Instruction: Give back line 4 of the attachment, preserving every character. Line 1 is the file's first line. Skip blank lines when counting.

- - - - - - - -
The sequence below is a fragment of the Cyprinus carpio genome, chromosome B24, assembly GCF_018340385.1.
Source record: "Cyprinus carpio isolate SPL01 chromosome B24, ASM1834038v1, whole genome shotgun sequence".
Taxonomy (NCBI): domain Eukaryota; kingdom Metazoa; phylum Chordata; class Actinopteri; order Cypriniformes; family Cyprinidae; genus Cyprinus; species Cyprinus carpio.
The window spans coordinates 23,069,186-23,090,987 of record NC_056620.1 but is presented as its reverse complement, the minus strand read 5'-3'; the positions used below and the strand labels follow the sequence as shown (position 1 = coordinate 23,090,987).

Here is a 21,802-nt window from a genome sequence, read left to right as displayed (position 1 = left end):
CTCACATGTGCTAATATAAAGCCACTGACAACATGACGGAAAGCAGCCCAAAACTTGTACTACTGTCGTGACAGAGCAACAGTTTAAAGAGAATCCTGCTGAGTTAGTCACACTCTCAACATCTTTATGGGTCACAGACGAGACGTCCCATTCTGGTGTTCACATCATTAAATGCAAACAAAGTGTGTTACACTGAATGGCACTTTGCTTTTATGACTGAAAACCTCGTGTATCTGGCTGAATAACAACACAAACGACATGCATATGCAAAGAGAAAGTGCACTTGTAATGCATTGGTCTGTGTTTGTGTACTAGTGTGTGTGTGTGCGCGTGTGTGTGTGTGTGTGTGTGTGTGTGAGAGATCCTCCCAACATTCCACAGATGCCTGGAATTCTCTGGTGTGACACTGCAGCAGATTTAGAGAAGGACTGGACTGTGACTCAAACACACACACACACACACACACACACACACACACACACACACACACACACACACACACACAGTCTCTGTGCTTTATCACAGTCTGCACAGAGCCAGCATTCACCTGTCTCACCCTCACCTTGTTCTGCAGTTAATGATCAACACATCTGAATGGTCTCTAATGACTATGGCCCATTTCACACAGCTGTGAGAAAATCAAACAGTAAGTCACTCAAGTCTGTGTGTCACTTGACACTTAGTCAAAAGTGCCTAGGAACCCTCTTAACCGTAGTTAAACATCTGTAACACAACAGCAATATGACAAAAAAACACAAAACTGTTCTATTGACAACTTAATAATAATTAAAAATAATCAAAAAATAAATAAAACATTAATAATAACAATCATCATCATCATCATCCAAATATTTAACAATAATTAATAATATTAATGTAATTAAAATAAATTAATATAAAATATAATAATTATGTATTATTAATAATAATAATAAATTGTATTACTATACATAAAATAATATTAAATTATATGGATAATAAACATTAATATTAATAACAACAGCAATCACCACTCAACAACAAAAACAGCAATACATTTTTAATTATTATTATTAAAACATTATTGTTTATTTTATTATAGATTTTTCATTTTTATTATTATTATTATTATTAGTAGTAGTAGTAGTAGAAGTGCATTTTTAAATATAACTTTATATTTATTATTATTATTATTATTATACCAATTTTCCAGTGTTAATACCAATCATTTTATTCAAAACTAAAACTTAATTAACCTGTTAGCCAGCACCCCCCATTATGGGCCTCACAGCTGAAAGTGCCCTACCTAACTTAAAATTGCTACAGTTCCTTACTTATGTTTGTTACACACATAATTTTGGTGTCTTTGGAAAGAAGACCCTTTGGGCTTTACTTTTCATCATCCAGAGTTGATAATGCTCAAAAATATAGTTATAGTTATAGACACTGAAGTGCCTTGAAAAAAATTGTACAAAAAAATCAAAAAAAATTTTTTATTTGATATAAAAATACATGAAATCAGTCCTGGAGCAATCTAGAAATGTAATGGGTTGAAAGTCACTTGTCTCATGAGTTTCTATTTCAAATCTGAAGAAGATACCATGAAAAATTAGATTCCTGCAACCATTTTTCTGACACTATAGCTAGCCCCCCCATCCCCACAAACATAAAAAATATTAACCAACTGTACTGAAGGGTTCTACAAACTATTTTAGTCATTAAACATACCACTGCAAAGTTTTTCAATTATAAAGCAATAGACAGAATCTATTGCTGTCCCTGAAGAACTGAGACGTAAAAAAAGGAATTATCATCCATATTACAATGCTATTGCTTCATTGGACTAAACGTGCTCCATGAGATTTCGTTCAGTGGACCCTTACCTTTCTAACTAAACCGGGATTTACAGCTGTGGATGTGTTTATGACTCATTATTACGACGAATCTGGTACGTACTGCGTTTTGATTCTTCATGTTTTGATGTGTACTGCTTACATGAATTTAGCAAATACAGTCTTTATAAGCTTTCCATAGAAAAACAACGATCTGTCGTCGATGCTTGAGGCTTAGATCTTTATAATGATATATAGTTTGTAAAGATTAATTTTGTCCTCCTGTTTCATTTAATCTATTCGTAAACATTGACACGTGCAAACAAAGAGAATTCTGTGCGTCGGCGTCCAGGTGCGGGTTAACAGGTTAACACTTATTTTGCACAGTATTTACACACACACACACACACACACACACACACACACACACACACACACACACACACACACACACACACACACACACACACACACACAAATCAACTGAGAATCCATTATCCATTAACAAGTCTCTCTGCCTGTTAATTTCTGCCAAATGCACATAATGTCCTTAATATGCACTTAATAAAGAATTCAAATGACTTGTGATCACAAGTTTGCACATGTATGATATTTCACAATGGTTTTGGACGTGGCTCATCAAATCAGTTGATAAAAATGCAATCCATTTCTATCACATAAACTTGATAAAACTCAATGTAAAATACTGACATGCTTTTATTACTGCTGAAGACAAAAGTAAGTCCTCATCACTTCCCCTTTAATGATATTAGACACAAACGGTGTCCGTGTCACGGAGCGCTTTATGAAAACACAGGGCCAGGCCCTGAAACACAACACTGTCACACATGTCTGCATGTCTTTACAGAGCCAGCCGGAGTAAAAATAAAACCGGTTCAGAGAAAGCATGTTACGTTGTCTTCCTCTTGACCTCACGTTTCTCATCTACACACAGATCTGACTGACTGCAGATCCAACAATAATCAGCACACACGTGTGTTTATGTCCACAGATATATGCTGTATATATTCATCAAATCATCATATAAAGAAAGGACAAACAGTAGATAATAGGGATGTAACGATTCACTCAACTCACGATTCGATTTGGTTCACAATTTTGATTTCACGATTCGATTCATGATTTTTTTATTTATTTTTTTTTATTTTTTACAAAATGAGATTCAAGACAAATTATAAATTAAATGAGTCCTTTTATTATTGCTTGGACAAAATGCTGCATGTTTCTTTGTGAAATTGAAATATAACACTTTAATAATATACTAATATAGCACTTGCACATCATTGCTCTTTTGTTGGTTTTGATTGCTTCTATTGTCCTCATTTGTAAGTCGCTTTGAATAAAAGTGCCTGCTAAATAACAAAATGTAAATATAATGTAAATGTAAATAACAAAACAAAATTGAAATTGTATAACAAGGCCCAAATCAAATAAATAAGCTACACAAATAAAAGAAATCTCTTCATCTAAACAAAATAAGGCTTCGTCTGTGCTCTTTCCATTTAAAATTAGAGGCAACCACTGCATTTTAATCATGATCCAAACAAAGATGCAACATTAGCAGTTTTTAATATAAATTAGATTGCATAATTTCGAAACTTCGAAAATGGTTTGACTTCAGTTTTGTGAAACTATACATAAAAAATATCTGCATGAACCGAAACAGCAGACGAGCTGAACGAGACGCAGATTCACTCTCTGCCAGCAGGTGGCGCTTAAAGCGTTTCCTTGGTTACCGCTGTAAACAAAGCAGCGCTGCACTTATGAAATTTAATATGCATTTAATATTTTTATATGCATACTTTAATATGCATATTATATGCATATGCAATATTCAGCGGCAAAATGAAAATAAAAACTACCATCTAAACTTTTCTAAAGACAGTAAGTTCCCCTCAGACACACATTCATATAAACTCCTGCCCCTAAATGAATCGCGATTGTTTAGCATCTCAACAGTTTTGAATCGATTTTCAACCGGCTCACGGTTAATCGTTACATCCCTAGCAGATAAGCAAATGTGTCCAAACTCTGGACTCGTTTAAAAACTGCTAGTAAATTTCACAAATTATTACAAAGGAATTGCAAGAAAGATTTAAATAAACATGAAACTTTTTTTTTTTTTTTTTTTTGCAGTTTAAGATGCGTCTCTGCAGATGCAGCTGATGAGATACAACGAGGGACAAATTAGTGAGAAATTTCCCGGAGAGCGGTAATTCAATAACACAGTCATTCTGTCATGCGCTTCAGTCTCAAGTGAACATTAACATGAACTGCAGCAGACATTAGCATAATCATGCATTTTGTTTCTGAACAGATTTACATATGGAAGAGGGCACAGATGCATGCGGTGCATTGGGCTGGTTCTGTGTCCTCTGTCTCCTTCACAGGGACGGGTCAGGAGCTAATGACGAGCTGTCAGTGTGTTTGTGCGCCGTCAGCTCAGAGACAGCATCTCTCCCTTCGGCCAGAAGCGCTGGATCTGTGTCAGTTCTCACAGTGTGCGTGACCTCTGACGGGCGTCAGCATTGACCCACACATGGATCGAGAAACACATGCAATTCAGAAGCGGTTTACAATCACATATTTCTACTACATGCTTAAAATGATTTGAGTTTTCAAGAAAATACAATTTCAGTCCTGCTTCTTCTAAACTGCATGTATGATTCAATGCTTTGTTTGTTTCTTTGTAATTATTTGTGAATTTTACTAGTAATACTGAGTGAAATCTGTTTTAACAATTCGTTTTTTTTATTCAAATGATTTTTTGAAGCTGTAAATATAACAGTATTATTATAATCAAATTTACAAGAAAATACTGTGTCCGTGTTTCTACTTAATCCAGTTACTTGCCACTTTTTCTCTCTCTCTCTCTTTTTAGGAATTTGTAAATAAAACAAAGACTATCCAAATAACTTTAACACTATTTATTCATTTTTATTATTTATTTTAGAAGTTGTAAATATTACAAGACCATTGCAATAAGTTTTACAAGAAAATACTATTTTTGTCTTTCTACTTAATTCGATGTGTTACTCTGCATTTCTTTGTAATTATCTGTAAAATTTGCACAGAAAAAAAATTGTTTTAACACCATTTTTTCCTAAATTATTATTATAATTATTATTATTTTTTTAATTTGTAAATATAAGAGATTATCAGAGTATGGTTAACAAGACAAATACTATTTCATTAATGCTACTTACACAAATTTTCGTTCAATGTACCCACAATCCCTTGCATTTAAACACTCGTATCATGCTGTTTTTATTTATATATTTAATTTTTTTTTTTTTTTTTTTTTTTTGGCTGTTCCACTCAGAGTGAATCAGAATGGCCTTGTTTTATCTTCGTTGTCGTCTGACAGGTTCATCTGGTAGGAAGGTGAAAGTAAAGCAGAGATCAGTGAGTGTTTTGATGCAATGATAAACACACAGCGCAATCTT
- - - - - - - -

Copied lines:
The window spans coordinates 23,069,186-23,090,987 of record NC_056620.1 but is presented as its reverse complement, the minus strand read 5'-3'; the positions used below and the strand labels follow the sequence as shown (position 1 = coordinate 23,090,987).